Booker T. Washington was born on April 5, 1856, the illegitimate son of a black slave and a white plantation owner. Following emancipation, he worked his way through school, eventually becoming a teacher. In 1881, at the age of 25, he helped to found the Tuskegee Institute in Alabama, a college for training black teachers.
Washington devoted his life to improving the lives of black Americans through education and vocational training, with a strong emphasis on teaching the life skills they would need to gain social acceptance, overcome white racism, and lead productive lives. He was often criticized by other black civil rights leaders of his time who found his style too understated and insufficiently confrontational. Washington’s formula for success for black Americans — education, thrift, and hard work — is what many black kids nowadays dismiss as “acting white.”
Booker T. Washington said:
“Success is to be measured not so much by the position that one has reached in life as by the obstacles which he has overcome.”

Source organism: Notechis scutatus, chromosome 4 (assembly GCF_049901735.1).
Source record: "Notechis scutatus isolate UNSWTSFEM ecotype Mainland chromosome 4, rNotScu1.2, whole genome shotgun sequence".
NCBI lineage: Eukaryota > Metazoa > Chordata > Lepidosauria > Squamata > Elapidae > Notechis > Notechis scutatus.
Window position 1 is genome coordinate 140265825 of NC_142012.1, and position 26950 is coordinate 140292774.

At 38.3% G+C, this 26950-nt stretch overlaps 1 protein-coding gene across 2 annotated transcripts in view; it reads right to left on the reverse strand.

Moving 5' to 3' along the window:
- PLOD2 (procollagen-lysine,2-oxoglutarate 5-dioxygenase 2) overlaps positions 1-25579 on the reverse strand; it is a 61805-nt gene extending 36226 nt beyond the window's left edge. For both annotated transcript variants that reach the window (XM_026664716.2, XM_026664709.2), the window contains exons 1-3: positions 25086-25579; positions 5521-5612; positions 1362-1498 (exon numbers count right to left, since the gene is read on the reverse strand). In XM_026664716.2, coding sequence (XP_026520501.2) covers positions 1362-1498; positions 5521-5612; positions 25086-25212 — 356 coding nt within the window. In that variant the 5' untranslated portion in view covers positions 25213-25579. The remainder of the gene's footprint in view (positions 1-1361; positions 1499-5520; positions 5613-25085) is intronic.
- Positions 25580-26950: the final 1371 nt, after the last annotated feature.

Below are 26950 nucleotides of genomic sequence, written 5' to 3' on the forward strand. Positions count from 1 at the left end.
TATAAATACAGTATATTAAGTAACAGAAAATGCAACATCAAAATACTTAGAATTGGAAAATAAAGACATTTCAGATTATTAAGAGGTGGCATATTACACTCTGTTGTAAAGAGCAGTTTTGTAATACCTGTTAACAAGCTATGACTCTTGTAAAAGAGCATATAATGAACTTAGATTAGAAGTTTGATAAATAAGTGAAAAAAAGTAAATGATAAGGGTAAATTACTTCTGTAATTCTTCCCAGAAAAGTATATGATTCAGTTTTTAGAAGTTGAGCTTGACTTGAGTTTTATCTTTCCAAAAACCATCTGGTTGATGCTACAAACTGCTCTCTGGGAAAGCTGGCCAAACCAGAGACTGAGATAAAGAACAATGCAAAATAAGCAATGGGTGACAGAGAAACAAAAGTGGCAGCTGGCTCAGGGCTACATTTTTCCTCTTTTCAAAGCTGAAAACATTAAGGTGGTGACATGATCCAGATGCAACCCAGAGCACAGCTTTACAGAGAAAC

“No greater injury can be done to any youth than to let him feel that because he belongs to this or that race he will be advanced in life regardless of his own merits or efforts.”
“There’s a class of colored people who make a business of keeping the troubles, the wrongs and the hardships of the Negro race before the public. … Some of these people do not want the Negro to lose his grievances because they do not want to lose their jobs. There is a certain class of race-problem solvers who don’t want the patient to get well because as long as the disease holds out, they have not only an easy means of making a living, but also an easy medium through which to make themselves prominent before the public.”
Washington wrote fourteen books, including an autobiography, Up From Slavery, which was published in 1901. He was instrumental in raising the funds for and helping to establish thousands of educational institutions for blacks throughout the south. He remained head of the Tuskegee Institute until his death in 1915, at which time Tuskegee’s endowment had grown to more than $1.5 million, due largely to his efforts.